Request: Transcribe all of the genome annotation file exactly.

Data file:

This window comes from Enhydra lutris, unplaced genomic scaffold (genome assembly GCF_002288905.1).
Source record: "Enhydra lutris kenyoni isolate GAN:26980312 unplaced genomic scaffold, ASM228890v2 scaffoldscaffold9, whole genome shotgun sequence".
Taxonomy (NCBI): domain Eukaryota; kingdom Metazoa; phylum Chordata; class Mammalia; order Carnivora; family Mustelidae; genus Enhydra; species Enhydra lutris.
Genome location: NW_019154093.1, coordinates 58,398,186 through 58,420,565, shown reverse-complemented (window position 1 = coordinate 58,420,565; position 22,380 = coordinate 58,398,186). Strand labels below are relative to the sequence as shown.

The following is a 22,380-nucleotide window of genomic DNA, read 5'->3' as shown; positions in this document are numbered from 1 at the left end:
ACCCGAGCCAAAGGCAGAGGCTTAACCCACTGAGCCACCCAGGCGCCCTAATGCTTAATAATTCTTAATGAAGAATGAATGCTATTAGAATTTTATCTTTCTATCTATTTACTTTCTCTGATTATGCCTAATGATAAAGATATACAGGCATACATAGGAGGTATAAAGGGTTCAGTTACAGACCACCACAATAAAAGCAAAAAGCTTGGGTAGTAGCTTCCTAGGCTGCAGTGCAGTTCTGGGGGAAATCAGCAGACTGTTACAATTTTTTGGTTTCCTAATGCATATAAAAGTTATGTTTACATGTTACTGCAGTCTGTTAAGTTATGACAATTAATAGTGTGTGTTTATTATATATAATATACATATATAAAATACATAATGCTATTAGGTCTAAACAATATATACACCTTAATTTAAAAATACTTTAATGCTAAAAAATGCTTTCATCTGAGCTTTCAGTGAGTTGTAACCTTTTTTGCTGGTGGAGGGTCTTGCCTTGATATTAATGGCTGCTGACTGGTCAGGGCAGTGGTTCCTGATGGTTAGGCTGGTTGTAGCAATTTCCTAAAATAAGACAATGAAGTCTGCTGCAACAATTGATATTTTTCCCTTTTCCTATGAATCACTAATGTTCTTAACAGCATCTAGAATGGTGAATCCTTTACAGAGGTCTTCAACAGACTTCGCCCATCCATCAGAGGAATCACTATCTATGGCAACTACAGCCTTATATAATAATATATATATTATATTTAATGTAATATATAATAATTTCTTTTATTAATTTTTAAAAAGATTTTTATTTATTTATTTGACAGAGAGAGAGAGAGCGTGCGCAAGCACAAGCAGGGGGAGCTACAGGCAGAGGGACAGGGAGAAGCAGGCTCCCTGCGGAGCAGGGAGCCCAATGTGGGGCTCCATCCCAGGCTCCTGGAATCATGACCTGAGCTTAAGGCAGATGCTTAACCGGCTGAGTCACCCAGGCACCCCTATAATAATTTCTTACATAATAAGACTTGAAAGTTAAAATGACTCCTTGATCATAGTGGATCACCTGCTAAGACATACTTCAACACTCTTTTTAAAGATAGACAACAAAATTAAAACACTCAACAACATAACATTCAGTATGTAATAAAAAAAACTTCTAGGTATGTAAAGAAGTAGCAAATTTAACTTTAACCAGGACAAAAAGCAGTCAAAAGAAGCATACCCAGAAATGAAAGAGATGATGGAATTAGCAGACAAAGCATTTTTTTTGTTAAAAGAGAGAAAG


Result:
This window comes from Enhydra lutris, unplaced genomic scaffold (genome assembly GCF_002288905.1).
Source record: "Enhydra lutris kenyoni isolate GAN:26980312 unplaced genomic scaffold, ASM228890v2 scaffoldscaffold9, whole genome shotgun sequence".
Taxonomy (NCBI): domain Eukaryota; kingdom Metazoa; phylum Chordata; class Mammalia; order Carnivora; family Mustelidae; genus Enhydra; species Enhydra lutris.
Genome location: NW_019154093.1, coordinates 58,398,186 through 58,420,565, shown reverse-complemented (window position 1 = coordinate 58,420,565; position 22,380 = coordinate 58,398,186). Strand labels below are relative to the sequence as shown.

The following is a 22,380-nucleotide window of genomic DNA, read 5'->3' as shown; positions in this document are numbered from 1 at the left end:
ACCCGAGCCAAAGGCAGAGGCTTAACCCACTGAGCCACCCAGGCGCCCTAATGCTTAATAATTCTTAATGAAGAATGAATGCTATTAGAATTTTATCTTTCTATCTATTTACTTTCTCTGATTATGCCTAATGATAAAGATATACAGGCATACATAGGAGGTATAAAGGGTTCAGTTACAGACCACCACAATAAAAGCAAAAAGCTTGGGTAGTAGCTTCCTAGGCTGCAGTGCAGTTCTGGGGGAAATCAGCAGACTGTTACAATTTTTTGGTTTCCTAATGCATATAAAAGTTATGTTTACATGTTACTGCAGTCTGTTAAGTTATGACAATTAATAGTGTGTGTTTATTATATATAATATACATATATAAAATACATAATGCTATTAGGTCTAAACAATATATACACCTTAATTTAAAAATACTTTAATGCTAAAAAATGCTTTCATCTGAGCTTTCAGTGAGTTGTAACCTTTTTTGCTGGTGGAGGGTCTTGCCTTGATATTAATGGCTGCTGACTGGTCAGGGCAGTGGTTCCTGATGGTTAGGCTGGTTGTAGCAATTTCCTAAAATAAGACAATGAAGTCTGCTGCAACAATTGATATTTTTCCCTTTTCCTATGAATCACTAATGTTCTTAACAGCATCTAGAATGGTGAATCCTTTACAGAGGTCTTCAACAGACTTCGCCCATCCATCAGAGGAATCACTATCTATGGCAACTACAGCCTTATATAATAATATATATATTATATTTAATGTAATATATAATAATTTCTTTTATTAATTTTTAAAAAGATTTTTATTTATTTATTTGACAGAGAGAGAGAGAGCGTGCGCAAGCACAAGCAGGGGGAGCTACAGGCAGAGGGACAGGGAGAAGCAGGCTCCCTGCGGAGCAGGGAGCCCAATGTGGGGCTCCATCCCAGGCTCCTGGAATCATGACCTGAGCTTAAGGCAGATGCTTAACCGGCTGAGTCACCCAGGCACCCCTATAATAATTTCTTACATAATAAGACTTGAAAGTTAAAATGACTCCTTGATCATAGTGGATCACCTGCTAAGACATACTTCAACACTCTTTTTAAAGATAGACAACAAAATTAAAACACTCAACAACATAACATTCAGTATGTAATAAAAAAAACTTCTAGGTATGTAAAGAAGTAGCAAATTTAACTTTAACCAGGACAAAAAGCAGTCAAAAGAAGCATACCCAGAAATGAAAGAGATGATGGAATTAGCAGACAAAGCATTTTTTTTGTTAAAAGAGAGAAAG